Supreme Court says law protects women in intimate relationships

·Contributor
·2 min read
Manila, PHILIPPINES: In this photo taken 25 October 2006 shows the Philippine Supreme Court building in Manila. (Photo: ROMEO GACAD/AFP via Getty Images)
Manila, PHILIPPINES: In this photo taken 25 October 2006 shows the Philippine Supreme Court building in Manila. (Photo: ROMEO GACAD/AFP via Getty Images)

The Supreme Court (SC) on Thursday (July 7) said that Republic Act (RA) 9262 or the Anti-Violence Against Women and Their Children Act protects even women in illicit relationships, including so-called mistresses and paramours, and their children.

In a decision in the Cabañez v. AAA penned by Associate Justice Marvic M.V.F. Leonen, the SC’s second division upheld the issuance of a permanent protection order (PPO) against the petitioner who was seeking to invalidate the order by her longtime live-in partner and their children.

According to the high court, the petitioner was already 47 and the woman only 20 at the time they met in 1979, and he argued that RA 9262 does not include protection for women who has or had an intimate relationship with a man with any legal impediment to marry each other.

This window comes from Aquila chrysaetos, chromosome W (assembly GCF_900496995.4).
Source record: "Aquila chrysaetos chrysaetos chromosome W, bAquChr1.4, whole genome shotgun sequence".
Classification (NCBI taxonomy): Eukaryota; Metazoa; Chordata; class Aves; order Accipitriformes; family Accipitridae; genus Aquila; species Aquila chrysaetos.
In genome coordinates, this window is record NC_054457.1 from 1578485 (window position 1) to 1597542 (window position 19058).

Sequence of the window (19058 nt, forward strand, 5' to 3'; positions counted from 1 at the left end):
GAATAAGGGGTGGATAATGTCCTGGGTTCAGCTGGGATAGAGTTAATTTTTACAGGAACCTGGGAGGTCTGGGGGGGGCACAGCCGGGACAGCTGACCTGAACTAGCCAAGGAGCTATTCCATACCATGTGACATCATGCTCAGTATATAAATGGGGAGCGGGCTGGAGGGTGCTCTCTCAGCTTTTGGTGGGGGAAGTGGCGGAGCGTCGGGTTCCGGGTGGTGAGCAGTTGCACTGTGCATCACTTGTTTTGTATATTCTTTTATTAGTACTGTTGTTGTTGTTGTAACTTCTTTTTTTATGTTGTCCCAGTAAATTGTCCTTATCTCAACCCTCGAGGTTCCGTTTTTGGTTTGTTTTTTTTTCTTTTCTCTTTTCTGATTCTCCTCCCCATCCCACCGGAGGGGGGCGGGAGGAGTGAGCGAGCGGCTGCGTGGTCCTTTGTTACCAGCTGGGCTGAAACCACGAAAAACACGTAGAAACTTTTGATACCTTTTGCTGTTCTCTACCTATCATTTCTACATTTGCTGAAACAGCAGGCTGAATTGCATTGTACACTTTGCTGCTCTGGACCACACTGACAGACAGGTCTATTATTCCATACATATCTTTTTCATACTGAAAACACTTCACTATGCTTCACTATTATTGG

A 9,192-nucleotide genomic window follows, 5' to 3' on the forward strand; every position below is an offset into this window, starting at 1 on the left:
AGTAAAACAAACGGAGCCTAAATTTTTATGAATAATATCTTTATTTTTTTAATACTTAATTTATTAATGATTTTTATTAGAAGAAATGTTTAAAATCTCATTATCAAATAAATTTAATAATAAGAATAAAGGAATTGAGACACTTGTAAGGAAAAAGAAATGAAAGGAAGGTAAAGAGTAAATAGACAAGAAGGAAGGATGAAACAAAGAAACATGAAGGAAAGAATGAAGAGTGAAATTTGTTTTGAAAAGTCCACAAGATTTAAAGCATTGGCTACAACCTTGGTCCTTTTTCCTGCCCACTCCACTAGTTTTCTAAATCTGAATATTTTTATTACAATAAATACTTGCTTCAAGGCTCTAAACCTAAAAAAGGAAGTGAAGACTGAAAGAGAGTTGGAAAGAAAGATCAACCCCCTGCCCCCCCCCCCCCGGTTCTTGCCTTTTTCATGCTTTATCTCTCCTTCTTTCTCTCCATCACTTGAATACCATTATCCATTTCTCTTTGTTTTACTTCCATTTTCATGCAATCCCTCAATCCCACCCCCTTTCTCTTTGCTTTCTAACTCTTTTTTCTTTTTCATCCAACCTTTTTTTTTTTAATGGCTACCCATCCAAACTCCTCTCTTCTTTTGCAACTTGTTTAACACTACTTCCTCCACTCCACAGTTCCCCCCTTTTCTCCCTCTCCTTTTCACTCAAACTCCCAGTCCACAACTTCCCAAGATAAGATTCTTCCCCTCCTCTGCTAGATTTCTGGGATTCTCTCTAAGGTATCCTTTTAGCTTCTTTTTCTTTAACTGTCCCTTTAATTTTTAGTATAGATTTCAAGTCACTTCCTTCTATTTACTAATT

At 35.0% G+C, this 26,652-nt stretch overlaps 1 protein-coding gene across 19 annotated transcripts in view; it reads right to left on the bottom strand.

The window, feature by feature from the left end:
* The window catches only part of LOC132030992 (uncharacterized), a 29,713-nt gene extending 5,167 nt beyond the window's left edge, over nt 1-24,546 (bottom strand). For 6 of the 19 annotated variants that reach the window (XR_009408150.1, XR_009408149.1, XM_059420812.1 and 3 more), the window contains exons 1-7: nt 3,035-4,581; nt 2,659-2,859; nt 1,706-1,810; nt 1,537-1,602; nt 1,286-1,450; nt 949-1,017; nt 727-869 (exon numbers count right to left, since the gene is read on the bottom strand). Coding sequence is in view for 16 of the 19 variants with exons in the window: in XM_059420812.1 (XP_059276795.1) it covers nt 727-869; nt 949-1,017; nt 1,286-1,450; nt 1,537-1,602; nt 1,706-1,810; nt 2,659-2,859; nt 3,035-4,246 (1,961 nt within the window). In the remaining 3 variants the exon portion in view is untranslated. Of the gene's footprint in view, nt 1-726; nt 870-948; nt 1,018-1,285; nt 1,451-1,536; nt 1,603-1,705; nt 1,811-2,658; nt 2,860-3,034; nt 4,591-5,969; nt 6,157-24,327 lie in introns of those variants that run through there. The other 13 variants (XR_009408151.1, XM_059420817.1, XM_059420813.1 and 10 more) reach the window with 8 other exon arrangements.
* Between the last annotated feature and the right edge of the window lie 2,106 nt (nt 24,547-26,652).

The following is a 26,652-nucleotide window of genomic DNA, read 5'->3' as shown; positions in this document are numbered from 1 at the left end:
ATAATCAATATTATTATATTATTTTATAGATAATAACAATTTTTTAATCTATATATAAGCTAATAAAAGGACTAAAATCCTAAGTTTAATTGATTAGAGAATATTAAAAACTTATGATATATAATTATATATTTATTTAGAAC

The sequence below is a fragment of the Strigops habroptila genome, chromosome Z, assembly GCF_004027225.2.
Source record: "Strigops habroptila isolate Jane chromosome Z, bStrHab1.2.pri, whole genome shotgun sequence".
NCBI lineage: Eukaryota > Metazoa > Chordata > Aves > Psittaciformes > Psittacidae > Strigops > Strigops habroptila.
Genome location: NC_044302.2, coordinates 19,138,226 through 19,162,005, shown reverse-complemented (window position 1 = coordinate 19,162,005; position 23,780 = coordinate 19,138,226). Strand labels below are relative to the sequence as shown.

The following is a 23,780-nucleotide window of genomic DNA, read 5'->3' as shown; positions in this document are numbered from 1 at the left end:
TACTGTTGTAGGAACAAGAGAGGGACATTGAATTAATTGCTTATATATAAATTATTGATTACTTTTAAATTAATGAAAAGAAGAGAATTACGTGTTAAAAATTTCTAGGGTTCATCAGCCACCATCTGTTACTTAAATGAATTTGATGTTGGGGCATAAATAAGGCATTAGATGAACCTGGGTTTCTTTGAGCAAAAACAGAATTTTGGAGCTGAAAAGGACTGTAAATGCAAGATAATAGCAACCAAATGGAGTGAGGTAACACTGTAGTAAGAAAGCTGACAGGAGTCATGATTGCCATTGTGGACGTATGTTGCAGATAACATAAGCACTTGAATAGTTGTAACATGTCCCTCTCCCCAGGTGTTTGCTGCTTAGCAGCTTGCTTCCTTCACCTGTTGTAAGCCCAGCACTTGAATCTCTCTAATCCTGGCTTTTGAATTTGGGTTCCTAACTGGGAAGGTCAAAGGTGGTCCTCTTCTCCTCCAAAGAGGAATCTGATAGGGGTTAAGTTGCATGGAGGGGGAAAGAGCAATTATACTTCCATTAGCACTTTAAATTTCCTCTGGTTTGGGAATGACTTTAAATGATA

Otherwise, the petitioner argued further, “the law would effectively tolerate adulterous relationships.”

However, the SC argued that since the law does not distinguish between a relationship that can and cannot marry one another, the court will neither make any distinction as well, following a statutory construction.

“‘[The law] protects women and their children from various forms of violence and abuse committed within a setting of an intimate relationship’ – including the respondent woman and their children,” the Court said.

The court also applied the same statutory construction in scrapping the petitioner’s other request to vacate the PPO made against him by his children to the woman and argued that they’re already adults and thus cannot be protected by the law.

Citing the precedent Estacio v. Estacio, the SC said that “neither [RA 9262] nor the Rule on Violence Against Women and Their Children distinguishes the age at which children are included in protection orders.”

“On both issues, the Court upheld the State policy of protecting women and children from violence and threats to their security and safety, declaring that it ‘will not interpret a provision of [RA 9262] as to make it powerless and futile,” the Court in a press release said.

Marvin Joseph Ang is a news and creative writer who follows developments in politics, democracy, and popular culture. He advocates for a free press and national democracy. The views expressed are his own.

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